Happy Sugar Life Episode 12
by Theron Martin,
How would you rate episode 12 of
Happy Sugar Life ?
When will characters in thrillers learn that when you're about to leave a location for good, going back for something you've forgotten – even if it's important, even if it's precious – is a really bad idea? That's the fundamental mistake that Satou makes, which leads from where last episode ended to where the series began. Her scheme might have worked at least for a while if not for that crucial mistake.
This episode does what it needs to do in filling in the remaining holes in the story. The fire that seemed to be trapping Satou and Shio on the roof in the opening scene was deliberately set to cover up Shoko's death, but by Satou's aunt, who's perfectly happy to help Satou in her scheme because she appreciates Satou's love for Shio. They should have been gone from the building by then, but came back to get the ring that Satou left behind when she took it off to prepare Shoko's body. That causes her and Shio to run into both Asahi and Matsuzaka at different points. Of those two encounters, Matsuzaka is by far the less important of the two, as he's basically just become a victim and there's not much he can do with his hands once again tied behind his back.
The encounter with Asahi is critical, however. It explains how his demonic father finally got taken out of the picture and the reasoning of Shio's mother for abandoning Shio. While understandable (the mother was afraid of becoming like the father), it's still not excusable, something that she seems fully aware of at the very end, and Asahi's pleading isn't going to change anything. He's wholly underestimated that Shio is no longer a victim but an empowered partner in what's going on. Shio's statement that she now regards her mother abandoning her as freeing her up for a happier life decisively puts the nail in the coffin of her relationship with her family, even though it's ultimately leading to her death.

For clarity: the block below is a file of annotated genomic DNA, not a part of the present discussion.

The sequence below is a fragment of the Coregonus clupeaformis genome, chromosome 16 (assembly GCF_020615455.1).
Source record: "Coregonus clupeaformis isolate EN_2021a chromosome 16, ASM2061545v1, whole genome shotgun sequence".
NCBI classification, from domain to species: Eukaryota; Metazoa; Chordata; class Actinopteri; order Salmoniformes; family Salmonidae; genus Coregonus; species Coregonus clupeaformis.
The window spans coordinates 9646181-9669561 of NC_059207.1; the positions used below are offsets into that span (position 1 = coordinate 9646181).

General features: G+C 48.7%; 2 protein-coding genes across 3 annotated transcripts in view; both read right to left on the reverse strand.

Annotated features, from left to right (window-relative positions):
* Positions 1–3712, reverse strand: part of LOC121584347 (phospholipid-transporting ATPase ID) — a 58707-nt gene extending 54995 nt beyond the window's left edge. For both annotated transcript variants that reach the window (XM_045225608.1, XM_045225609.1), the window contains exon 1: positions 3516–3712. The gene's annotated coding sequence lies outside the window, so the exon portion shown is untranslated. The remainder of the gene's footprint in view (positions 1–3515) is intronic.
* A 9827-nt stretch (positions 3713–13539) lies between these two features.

Or at least it should have, as in a minor surprise Shio doesn't die in the suicide jump; Satou somehow protected her enough in the fall that Shio's merely left hospitalized, though Satou isn't so fortunate. That whole sequence at the end with Shio in the hospital is fairly potent, both with her mother only looking at her room from a distance and Asahi's disconcerting vision of Satou overlaying Shio. The real question is whether or not Shio's experiences are going to leave her stronger or weaker, but I think it's implied to be a bit of both.
Overall, the execution at the end is solid but mostly unexceptional. One part that does stand out is the series of cinematic shots we get as Satou and Shio plummet to their expected deaths. They show all the scenarios that the two had wished for, traveling together and living their lives in a bliss that can now never be. Not exactly poignant under the circumstances, and it's hard to call it heartbreaking given what Satou had to do to get to that point, but it was a good finishing touch. The other part was the scene where Satou dressed Shoko's body. Seeing her still shaken by what she'd done in the name of love is an additional reaffirmation that Satou wasn't purely psychotic, just a girl who made some difficult and regrettable choices. I also have to wonder how the teacher got nailed by police in the aftermath, since he wasn't directly involved in this incident.
Overall, the one thing I probably liked most about this series was that it never tried to justify Satou's actions. It never settled into the comfort zone of claiming that anything is permissible for love; some things are purely wrong, regardless of the reasons for them. If anything, the series most emphasized how love can both healing and harmful, saving people from despair in some cases while driving people to insane or dangerous extremes in others. While I'm not sure that it was intended that way, it strikes me at least as much as a cautionary tale as a love story.
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